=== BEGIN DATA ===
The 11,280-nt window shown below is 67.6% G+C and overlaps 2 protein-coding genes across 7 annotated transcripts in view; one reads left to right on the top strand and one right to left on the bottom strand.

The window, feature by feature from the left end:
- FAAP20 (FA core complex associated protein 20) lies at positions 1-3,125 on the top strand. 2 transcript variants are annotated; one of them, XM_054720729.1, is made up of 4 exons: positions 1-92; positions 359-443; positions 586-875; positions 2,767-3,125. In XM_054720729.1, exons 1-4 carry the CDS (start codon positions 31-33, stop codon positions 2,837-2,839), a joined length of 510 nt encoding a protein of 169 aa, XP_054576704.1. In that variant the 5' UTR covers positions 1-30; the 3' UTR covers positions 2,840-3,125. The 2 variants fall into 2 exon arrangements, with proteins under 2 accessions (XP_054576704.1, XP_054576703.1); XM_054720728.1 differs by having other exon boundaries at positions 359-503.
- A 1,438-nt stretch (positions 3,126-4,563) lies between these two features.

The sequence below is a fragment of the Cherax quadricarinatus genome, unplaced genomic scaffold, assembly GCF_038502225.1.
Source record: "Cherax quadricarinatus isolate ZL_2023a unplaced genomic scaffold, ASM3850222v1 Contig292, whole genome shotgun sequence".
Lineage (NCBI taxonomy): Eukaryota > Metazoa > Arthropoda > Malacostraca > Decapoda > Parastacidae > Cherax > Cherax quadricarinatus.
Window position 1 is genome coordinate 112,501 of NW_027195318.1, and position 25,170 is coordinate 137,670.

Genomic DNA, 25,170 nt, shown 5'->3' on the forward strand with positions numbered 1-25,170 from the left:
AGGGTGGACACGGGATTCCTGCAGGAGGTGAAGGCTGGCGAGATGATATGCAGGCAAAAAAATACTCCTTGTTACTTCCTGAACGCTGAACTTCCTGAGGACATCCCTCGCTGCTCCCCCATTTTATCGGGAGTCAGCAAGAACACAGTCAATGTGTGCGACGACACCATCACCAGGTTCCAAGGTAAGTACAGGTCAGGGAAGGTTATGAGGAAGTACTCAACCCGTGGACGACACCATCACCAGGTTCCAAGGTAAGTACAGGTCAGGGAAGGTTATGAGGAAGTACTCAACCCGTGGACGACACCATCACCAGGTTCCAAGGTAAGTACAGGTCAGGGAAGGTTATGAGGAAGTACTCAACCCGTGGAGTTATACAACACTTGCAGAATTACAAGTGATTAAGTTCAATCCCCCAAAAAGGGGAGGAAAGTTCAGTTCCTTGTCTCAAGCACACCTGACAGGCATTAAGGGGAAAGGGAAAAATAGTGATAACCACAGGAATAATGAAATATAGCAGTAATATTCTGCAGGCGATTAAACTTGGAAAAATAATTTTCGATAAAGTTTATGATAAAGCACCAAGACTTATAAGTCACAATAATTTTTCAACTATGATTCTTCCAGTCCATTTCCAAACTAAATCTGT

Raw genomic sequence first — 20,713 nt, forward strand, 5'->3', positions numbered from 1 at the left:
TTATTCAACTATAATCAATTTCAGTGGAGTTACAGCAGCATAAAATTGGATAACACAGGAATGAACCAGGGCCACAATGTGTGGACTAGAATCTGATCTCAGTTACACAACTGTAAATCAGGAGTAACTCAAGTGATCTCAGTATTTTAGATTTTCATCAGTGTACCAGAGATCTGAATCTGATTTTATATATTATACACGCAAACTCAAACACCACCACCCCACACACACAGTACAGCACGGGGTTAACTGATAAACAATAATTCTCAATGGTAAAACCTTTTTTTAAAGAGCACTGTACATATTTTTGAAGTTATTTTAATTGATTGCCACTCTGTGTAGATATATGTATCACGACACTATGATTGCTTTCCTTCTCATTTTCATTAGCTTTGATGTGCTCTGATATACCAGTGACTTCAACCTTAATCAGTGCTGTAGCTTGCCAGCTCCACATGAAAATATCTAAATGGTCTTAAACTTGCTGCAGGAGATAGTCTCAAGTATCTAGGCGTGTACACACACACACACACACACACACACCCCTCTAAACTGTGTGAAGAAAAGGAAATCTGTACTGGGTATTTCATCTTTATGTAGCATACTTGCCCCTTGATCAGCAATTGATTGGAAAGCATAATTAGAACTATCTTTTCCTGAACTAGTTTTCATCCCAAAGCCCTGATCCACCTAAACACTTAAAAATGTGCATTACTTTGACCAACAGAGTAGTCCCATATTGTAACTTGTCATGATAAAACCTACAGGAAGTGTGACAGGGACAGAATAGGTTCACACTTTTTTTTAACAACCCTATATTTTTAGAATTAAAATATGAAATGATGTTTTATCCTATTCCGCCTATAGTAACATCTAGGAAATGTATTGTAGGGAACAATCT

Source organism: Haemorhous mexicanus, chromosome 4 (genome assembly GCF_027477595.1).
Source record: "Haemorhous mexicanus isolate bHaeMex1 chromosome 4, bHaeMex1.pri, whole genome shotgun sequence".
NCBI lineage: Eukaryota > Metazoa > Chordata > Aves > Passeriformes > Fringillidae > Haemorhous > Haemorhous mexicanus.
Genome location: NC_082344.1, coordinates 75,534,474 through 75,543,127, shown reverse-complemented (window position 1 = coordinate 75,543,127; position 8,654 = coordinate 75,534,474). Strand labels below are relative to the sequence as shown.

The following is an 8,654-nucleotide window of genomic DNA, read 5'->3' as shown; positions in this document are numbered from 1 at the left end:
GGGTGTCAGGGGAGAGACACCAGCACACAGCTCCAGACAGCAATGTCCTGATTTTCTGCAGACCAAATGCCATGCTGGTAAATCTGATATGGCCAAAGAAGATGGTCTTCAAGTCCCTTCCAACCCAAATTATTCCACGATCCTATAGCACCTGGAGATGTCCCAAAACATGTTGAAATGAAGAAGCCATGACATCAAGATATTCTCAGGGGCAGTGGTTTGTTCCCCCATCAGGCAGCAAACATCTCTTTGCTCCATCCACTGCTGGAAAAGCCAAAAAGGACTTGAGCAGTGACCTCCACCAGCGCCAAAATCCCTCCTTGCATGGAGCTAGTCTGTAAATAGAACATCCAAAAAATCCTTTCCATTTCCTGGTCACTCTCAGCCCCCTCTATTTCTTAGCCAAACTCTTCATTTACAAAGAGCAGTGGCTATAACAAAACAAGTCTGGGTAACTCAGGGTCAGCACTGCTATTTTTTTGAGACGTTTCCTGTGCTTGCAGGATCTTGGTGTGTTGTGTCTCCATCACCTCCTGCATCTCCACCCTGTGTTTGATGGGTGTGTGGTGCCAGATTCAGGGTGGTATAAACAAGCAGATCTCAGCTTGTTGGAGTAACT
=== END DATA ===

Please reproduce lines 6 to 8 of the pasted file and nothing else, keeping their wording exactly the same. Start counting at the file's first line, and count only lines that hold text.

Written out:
Source record: "Cherax quadricarinatus isolate ZL_2023a unplaced genomic scaffold, ASM3850222v1 Contig292, whole genome shotgun sequence".
Lineage (NCBI taxonomy): Eukaryota > Metazoa > Arthropoda > Malacostraca > Decapoda > Parastacidae > Cherax > Cherax quadricarinatus.
Window position 1 is genome coordinate 112,501 of NW_027195318.1, and position 25,170 is coordinate 137,670.